tax_reliefGreat news for those of you considering the purchase of your first home, though many of you may already be aware of it. Under the “American Recovery and Reinvestment Act of 2009,” an economic stimulus package designed to revitalize the housing market, all first-time home buyers who purchase or build a house in 2009 year will receive an $8,000 tax credit. Unlike the similar 2008 tax credit, this credit does not need to be repaid.

The good news is, there really aren’t that many catches to the plan. The credit covers 10 percent of the home’s value, up to a maximum of $8,000. In other words, if you purchased a home worth $65,000, you’d receive a tax credit of $6,500. To qualify for the credit, you must make less than $75,000 a year if you’re single, and less than $150,000 for married couples.

As defined by the tax credit website, a “first-time home buyer” is anyone “who has not owned a principal residence during the three-year period prior to the purchase.” So if you owned a home four years ago, but have rented since then, you qualify as a first-time home buyer!

Feel free to check out the tax credit website and the “frequently asked questions” page for more info about this deal and a similar credit for those of you who bought or built a modular home in 2008.



File Under: General by Excel Team

walking-houseA few weeks ago, we told you about a modular home in Utah made from two metal grain silos. The only problem is, that home just sort of sat there, stuck to its foundation. How much fun is that? Now imagine a house that could walk around on six insect-like legs. That’s exactly the vision a Dutch design firm had when they created the walking house you see on the right.

The house – about 10 feet high, 10 feet wide and roughly 12 feet long – is modular in nature because it can be connected to other walking houses to create a walking village. The designers themselves said: “Walking house is a modular dwelling system that enables persons to live a peaceful nomadic life, moving slowly through the landscape or cityscape with minimal impact on the environment.”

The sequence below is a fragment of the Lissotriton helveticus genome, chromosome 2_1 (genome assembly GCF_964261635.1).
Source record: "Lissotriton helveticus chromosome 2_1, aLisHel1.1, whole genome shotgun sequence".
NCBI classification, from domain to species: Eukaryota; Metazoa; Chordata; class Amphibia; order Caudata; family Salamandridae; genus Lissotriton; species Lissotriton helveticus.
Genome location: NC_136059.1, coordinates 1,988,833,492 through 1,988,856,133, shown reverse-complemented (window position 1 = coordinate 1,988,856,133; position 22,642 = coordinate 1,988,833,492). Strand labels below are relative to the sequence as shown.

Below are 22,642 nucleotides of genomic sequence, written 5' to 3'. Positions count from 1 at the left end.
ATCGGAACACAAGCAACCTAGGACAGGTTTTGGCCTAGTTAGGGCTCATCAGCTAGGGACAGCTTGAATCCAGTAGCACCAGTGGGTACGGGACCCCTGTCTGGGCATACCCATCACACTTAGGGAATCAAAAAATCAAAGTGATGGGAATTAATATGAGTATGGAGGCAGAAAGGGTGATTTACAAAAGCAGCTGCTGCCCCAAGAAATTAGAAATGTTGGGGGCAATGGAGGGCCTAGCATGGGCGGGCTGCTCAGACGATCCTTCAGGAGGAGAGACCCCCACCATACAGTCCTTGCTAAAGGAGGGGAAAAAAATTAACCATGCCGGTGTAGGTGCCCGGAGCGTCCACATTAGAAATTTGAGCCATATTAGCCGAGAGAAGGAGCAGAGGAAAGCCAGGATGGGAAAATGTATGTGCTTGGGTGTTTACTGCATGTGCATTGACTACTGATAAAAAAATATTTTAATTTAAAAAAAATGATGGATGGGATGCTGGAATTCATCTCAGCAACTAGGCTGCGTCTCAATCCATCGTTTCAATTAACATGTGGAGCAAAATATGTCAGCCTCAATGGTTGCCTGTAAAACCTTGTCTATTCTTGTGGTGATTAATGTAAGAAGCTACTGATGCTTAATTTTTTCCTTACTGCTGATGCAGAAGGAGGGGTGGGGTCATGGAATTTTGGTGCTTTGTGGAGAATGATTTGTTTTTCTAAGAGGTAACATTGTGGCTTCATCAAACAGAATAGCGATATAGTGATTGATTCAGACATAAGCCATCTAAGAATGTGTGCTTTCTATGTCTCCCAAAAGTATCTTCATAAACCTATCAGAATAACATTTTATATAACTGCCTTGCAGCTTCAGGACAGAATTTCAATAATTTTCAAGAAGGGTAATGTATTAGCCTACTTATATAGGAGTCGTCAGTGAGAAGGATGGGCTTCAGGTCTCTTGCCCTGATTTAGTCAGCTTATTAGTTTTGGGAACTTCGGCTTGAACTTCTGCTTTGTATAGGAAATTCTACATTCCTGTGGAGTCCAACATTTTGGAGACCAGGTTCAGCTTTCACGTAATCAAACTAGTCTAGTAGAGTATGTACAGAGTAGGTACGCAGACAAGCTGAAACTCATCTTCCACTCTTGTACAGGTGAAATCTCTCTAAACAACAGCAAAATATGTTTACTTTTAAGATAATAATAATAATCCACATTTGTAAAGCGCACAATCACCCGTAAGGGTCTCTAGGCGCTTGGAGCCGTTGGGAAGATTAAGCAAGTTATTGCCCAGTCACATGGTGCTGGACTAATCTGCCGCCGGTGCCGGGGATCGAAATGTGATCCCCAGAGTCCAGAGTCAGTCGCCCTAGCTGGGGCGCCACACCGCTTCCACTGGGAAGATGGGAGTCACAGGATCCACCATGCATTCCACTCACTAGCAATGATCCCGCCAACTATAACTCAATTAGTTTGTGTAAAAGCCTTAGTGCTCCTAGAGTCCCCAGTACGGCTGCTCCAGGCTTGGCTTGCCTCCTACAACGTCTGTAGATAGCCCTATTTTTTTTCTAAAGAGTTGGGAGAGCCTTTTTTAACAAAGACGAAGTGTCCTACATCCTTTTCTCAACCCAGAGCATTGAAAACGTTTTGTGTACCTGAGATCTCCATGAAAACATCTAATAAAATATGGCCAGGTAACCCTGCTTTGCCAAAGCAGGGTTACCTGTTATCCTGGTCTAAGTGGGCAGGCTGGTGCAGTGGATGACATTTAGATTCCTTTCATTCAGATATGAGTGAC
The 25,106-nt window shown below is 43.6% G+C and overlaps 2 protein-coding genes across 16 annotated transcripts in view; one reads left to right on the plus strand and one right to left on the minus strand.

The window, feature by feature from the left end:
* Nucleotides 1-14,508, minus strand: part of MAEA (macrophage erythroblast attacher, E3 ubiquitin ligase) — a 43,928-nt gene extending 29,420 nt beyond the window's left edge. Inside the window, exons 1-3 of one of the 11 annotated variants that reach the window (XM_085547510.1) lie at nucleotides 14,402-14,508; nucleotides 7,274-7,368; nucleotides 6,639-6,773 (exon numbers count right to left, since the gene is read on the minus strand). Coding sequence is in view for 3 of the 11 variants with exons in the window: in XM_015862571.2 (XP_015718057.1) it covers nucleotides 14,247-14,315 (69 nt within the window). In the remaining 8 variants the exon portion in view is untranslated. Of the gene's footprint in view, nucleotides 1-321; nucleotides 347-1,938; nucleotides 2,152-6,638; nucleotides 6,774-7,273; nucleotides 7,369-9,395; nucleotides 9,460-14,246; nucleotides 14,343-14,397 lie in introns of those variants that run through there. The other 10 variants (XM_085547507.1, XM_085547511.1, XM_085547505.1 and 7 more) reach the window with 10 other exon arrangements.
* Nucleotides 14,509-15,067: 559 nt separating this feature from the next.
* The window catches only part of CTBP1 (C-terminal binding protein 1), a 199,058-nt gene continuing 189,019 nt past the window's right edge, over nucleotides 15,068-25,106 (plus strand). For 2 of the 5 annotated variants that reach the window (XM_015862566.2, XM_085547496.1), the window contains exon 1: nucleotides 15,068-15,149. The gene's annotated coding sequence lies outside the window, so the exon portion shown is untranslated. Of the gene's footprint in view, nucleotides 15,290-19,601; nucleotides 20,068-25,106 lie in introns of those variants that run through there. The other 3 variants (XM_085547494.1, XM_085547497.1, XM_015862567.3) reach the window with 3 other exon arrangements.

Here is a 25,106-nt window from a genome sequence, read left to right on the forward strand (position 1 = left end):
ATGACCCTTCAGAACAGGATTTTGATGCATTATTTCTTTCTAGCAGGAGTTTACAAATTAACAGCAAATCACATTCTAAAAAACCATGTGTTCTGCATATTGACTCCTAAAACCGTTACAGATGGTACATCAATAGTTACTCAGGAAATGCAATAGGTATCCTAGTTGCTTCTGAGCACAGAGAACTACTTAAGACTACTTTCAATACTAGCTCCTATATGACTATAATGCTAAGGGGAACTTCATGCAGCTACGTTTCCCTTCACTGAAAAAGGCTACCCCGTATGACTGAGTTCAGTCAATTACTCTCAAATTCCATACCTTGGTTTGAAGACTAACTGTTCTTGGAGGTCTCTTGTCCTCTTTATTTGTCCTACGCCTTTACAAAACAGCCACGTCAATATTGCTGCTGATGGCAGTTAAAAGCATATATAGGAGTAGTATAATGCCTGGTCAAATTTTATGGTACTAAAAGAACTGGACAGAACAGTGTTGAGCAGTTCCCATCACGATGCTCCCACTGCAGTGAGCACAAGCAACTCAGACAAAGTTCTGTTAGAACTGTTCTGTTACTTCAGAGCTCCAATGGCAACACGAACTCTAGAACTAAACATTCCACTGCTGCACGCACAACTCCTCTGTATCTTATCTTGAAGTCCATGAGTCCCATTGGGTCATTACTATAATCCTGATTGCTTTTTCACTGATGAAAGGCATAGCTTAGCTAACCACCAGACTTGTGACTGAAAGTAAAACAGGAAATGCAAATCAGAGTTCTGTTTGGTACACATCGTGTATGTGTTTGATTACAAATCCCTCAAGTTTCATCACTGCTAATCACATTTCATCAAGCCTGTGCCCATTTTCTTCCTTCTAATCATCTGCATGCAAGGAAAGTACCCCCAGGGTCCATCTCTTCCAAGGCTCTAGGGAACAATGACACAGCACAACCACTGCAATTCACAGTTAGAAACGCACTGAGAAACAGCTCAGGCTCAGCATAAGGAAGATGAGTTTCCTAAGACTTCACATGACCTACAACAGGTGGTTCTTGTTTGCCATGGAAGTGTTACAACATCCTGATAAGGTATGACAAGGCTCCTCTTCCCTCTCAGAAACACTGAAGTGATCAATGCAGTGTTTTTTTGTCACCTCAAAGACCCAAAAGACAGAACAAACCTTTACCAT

And, as you would expect for such a futuristic design, the walking house is environmentally friendly, featuring solar panels and micro windmills, as well as a rain water collection system and a solar hot water heater. Its pace is only about 200 feet per hour, so you’re not likely to use it for long distance travel, but imagine being able to move your home around a bit for a change in scenery or to put a little distance between you and a noisy neighbor?



File Under: General by Excel Team

We’re used to thinking of modular homes as houses that are nearly indistinguishable from their stick-built cousins, but technically, a modular home can refer to any home that is constructed in parts at an off-site location and then assembled at its final destination.

Take the home pictured below in Woodland, Utah. It was designed by Gigaplex Architects and is constructed from two metal grain silos, joined together to create one very cool 1,800 square foot house. The circular exterior creates circular rooms inside, and, like many modular homes, the silo house is extremely energy efficient.

Excel Homes doesn’t have any designs that use grain silos, but after seeing this home, we might ask our architects to look into it.




File Under: General by Excel Team

You might consider it, especially with rates being as low as they are. According to Freddie Mac, the average 30-year fixed rate mortgage fell to 4.78 percent, the lowest rate since Freddie Mac began the survey in 1971. That means a lot of homeowners are refinancing their purchase in order to save some money in the long run.

Missouri based mortgage broker Tom Meacham offers a few tips, including not signing on the dotted line unless you’re getting a significantly lower rate. Meacham also points out that your credit score will affect your rates, but a mortgage broker can help you find the best deals.